Maths Week: Renaissance Reflections

Why is maths important for children?

Well, I think that maths is important for children because it is essentially everything. There’s a wonderful quote by Galileo Galilei, a Renaissance scientist, that ‘Maths is the language in which God wrote the universe.’ The idea is that everything can be interpreted through mathematics, and that it is how we understand the world around us. So whilst it is important in its own right as a subject, it also runs through everything else; this is what we are trying to emphasize with STEAM as well: the fact that science, technology, engineering and art are all connected to maths. So by understanding maths, you can get a better understanding of the world around you.

What events took place during the Maths Week?

Many events took place in lessons. During Key Stage Three Maths lessons, Mr Williamson taught exciting lessons on the Golden Ratio, which is connected to the Fibonacci series. The students were able to connect their mathematical understanding to artistic projects, which they are going to continue to do in art next week. We did the Da Vinci Flying machines, which you’ve seen in the assembly last week; we also built some examples of Italian Renaissance architecture, including models of The Leaning Tower of Pisa. Mr Hewitt actually came up with something called the Buffoon’s Needle, which allows you to estimate π just by throwing chopsticks. Also we looked at cryptography, which is cracking codes, and problem solving.

So, give me three reasons why people should love maths.

WHY?! (Laughs) I think that by understanding maths, you understand the world. If you’ve got a natural curiosity for the world, which I hope most young people in this school do, and you have an intellectual thirst for knowledge, then maths is one of the best ways of exploring your interest, and truly finding out about the world. What is better in life than finding out about things that matter? Hopefully you can all relate the numbers and algebra on a piece of paper to real things. I think maths is only relevant if we can adapt it and contextualise it to the real world. If you sat in a room just doing sums, naturally, some people are good at it and some people are less good at it, and some people are going to like it more than others, but if we can then apply that to the real world, for example, because of these equations we can fly a plane, or we can predict the electron or run a computer, then we can see why maths is important.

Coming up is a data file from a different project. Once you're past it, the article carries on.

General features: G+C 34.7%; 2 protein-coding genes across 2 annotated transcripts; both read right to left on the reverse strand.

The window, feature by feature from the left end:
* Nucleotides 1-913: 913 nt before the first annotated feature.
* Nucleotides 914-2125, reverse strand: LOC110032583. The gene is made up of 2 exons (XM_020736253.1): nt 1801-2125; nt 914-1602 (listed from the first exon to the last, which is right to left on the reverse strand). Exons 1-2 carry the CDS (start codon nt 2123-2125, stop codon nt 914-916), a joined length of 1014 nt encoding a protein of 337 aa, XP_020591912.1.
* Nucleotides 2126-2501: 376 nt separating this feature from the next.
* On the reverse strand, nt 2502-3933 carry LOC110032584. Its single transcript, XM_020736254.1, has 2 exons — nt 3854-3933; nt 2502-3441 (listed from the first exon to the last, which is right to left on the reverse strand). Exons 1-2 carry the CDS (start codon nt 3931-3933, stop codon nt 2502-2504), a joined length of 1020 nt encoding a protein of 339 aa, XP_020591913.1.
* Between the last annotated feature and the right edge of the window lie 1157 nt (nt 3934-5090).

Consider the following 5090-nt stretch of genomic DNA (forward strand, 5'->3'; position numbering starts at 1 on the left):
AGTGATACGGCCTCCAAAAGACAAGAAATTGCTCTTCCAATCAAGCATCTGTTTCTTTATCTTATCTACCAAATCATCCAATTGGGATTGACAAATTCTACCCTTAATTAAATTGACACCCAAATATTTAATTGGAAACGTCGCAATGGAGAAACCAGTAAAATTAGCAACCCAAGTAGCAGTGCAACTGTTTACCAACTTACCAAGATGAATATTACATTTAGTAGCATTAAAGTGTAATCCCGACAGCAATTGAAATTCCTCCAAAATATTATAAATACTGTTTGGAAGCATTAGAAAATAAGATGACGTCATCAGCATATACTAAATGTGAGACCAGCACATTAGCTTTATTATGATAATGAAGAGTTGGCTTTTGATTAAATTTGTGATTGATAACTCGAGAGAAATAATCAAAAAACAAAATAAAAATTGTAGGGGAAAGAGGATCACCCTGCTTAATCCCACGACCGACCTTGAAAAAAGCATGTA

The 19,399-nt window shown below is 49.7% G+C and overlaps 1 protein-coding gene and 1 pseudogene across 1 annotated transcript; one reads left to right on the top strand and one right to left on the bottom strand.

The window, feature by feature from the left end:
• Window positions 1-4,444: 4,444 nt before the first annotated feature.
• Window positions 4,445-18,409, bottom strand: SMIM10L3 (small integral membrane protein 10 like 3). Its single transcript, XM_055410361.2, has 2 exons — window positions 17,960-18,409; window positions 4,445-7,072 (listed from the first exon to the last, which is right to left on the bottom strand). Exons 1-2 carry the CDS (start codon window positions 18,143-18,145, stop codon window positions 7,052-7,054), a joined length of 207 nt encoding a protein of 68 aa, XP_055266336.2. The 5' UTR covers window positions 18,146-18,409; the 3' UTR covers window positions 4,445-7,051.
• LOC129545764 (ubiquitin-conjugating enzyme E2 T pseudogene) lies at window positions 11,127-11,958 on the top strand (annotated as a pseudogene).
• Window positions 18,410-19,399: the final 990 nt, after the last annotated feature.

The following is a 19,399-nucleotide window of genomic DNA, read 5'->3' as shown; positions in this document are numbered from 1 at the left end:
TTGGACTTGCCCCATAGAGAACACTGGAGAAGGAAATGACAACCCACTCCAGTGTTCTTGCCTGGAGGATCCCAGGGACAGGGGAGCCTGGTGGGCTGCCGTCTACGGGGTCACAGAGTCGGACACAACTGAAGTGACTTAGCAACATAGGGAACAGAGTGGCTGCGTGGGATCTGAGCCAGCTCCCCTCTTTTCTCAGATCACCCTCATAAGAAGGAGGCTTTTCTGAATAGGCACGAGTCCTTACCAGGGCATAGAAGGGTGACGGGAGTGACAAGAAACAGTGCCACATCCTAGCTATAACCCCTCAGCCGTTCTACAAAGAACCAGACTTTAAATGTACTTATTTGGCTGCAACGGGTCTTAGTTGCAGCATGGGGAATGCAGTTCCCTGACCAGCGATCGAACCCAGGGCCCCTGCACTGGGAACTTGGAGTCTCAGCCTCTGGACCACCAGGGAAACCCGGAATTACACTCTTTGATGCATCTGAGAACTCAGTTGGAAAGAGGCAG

Finally, what advice do you have for students who love maths or students who are considering a career in mathematics?

I’d say try and do as many different types of maths as you can. Because I think that the way to be good at maths is to do different things and stretch yourself. Move out of your comfort zone; do all kinds of ma

ths, from statistics, decision maths, mechanics, to computer programming and applied maths. Join maths clubs, do the UKMT test, all these sorts of things. Do as much as you can. You will find some areas difficult, and that’s great, because by making those mistakes you can become good. So, be brave, and try and do as much as you can! Also, if you are considering studying mathematics at sixth form, start to ask yourself about the different career paths that you can follow. I know that many students at this school want to study maths because they want to go into engineering, which is a good career path, but there are many other interesting and rewarding options, so keep your options open.